All the best , John from Ireland 🙂
I walked the Via in 2017. On the stretch from Lucca to Rome, these were my stops: Lucca, San Miniato Alto, San Gimignano, Siena, Torrenieri , Radicofani, Acquapendente, Montefiascone, Vetralla, Monterosi, La Storta, and Rome. In addition to whatever list of accommodations you might use, also look for home-made signs along the way that advertise places to sleep. I liked staying in towns that weren’t official stages.
 

PaulG

New Member
Past OR future Camino
Via Francigena (2015)
Via de la Plata (2016)
Via Romea Germanica (2018)
Camino del Norte (2019)
It’s a bit out of date now but I wrote a blog on my walk in 2015 and in 2018 I did the last few stages again as they are common with the Via Romea Germanica. I took 14 days Lucca/ Rome plus one site seeing day in Siena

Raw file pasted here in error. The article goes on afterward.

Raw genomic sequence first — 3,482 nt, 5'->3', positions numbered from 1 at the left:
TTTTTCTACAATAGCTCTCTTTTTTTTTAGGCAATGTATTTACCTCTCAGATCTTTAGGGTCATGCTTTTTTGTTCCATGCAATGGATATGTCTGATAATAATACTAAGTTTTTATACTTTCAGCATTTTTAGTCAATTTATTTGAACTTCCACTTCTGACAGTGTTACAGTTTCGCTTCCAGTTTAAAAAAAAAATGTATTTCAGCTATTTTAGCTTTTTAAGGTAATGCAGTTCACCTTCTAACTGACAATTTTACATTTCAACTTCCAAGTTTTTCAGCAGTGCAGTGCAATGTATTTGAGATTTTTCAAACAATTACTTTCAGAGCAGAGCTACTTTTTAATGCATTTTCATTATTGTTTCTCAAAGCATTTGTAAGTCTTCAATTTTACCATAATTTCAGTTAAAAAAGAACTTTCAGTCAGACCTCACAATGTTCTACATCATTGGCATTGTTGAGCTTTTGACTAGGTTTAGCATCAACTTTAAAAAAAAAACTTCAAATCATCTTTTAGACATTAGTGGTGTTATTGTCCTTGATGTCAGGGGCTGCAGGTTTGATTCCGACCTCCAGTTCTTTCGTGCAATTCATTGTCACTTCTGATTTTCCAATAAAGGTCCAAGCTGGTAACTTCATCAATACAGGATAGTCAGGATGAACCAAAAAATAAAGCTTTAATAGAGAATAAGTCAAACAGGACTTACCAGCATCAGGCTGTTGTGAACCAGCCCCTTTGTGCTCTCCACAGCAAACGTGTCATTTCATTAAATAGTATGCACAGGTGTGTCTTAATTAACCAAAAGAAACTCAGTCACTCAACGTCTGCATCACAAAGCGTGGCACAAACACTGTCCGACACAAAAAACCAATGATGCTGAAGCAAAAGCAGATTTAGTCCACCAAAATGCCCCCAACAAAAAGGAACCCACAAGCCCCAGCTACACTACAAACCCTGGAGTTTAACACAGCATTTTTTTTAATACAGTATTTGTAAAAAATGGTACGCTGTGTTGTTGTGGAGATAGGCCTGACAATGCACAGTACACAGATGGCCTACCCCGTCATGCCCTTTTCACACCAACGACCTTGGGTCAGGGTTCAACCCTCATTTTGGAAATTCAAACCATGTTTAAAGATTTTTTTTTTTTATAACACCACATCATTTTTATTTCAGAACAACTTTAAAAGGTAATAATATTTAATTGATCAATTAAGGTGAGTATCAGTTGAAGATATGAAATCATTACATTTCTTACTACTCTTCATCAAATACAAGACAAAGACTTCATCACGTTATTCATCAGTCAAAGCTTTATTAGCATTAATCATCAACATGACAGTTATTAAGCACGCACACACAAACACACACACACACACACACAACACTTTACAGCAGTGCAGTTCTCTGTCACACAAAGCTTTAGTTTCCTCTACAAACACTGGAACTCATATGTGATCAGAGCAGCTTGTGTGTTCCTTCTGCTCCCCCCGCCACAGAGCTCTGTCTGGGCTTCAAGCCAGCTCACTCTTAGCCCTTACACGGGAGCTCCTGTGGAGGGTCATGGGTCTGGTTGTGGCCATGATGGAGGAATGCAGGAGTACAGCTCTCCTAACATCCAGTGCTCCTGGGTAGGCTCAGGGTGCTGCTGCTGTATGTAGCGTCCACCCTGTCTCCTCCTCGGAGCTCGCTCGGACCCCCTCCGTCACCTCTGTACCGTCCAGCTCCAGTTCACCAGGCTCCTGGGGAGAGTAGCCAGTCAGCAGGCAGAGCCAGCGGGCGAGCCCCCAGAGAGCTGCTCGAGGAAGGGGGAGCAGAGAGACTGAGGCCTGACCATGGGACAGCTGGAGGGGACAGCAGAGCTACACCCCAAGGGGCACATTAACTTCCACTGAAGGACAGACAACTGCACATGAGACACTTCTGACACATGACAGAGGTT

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Corned Beef

Active Member
Past OR future Camino
C. Norte Sept/2022
Thought I recognised the pic. There’s a tourist spot there
 

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NavyBlue

Active Member
Past OR future Camino
Le Puy and Camino Frances. Via Francigena. Tro-Breiz in progress.
Hi,

In 2015 with my wife. Not on the fast track, but keeping some time for visiting attractive cities.
18 days.
Some religious accommodation in the area (San Miniato Alto, Viterbo, Vetralla, La Storta...) at that time.
Unless my notes on my guidebook are not clear :

Lucca - Altopascio
Altopascio - San Miniato Alto